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Wednesday, January 11, 2017
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Oscars 2017: Does ‘Moonlight’ Scoring National Society of Film Critics Top Prize Mean Best Picture Win Is Next?

'Moonlight' (Courtesy: David Bornfriend/A24)

‘Moonlight’ (Courtesy: David Bornfriend/A24)

By: Carson Blackwelder
Managing Editor

At this point it seems as though the best picture Oscar race has narrowed down to two films: awards magnet La La Land and underdog Moonlight. Both picked up major trophies at the Golden Globes — though La La Land totally dominated the night — and it’s almost as if we’re gearing up for an epic showdown. With the National Society of Film Critics honoring Moonlight as their best picture, does that indicate that the Academy will follow suit?

Moonlight — written and directed by Barry Jenkins — tells the tale of self-discovery for a gay black man, from childhood to adulthood, who grew up on the rough streets of Miami. The main character is played at three stages of life — by Alex R. Hibbert, Ashton Sanders, and Trevante Rhodes — and also features the likes of Mahershala Ali, Naomie Harris, and Janelle Monáe.

In addition to being named best picture by the National Society of Film Critics, Moonlight has similarly been recognized at the Golden Globes (on the drama side), the AFI Awards, the Gotham Awards, and the National Board of Review (as one of their top films). Additionally, it was nominated at the same level at the Critics’ Choice Awards and the Satellite Awards and is nominated — with results yet not known — at the BAFTA Awards, the Screen Actors Guild Awards, and the Image Awards. This is just a taste of Moonlight’s successful run thus far.

The latest evaluation of the Oscar landscape by The Hollywood Reporter’s Scott Feinberg lists Moonlight as a frontrunner in the best picture race alongside La La Land, Manchester by the Sea, Hell or High Water, Hacksaw Ridge, Hidden Figures, Arrival, Lion, Fences, and Nocturnal Animals. There’s really no chance of an upset — at least for Moonlight — but Deadpool, Silence, and Loving are considered major threats while Sully, Jackie, and Florence Foster Jenkins are possibilities.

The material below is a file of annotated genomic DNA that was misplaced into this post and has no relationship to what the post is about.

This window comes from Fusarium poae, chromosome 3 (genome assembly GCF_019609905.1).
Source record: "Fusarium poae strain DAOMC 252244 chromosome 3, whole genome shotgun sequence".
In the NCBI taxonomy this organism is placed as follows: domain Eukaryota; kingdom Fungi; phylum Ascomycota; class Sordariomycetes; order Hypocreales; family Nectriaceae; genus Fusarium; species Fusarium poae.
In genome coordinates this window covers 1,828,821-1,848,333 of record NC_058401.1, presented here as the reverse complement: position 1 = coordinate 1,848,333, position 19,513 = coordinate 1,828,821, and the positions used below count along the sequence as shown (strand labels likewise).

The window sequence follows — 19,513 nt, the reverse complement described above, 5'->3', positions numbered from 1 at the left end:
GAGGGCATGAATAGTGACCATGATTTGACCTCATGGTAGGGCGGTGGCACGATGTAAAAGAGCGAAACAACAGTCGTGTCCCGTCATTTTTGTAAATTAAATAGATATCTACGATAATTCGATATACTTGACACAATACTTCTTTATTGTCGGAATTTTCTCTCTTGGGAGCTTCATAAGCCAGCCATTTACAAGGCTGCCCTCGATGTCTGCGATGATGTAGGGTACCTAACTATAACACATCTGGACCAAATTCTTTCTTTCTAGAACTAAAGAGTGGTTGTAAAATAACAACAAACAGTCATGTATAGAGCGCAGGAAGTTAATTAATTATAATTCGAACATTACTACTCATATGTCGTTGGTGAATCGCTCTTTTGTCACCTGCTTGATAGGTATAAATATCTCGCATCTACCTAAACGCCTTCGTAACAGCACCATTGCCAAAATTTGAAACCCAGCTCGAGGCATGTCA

So what pull will the honor National Society of Film Critics bestowed upon Moonlight have at the Oscars? Not much, per history. In the time that the group has been around — since it was founded in 1966 — there have only been six times when their best film choice eventually went on to be named best picture at the Oscars: 1977’s Annie Hall, 1992’s Unforgiven, 1993’s Schindler’s List, 2004’s Million Dollar Baby, 2008’s The Hurt Locker, and 2015’s Spotlight.

One semi-positive for Moonlight here is that these occurrences have happened in recent history, with almost all taking place from the early 1990s through just last year. Maybe that means the National Society of Film Critics and the Academy are starting to see eye to eye about what they consider to be the best film of the year, albeit still sporadically and not very regularly. Some crossover is better than none but having only been congruent 6/51 times — or less than 12% of the time — is still nothing incredible to write home about. It seems as though the National Society of Film Critics has a more highbrow taste than the Academy.

Perhaps the biggest difference between the National Society of Film Critics and the Academy — besides the former having more highbrow tastes than the latter — is their makeup. While the Academy consists of about 7,000 members within the film industry while the National Society of Film Critics is, as you might guess, holds fewer than 100 film critics from various publications nationwide in its ranks. There’s absolutely no overlap here with membership so it’s not too shocking that they don’t agree almost all of the time.

The best picture Oscar race is still a dead heat between La La Land and Moonlight and, since both have been showered with accolades galore, there’s no clear lead. One thing is for certain, though: the top choice of the National Society of Film Critics probably has little to no sway over which film the Oscars honors with the best picture title. Don’t put the champagne on ice yet, Moonlight!

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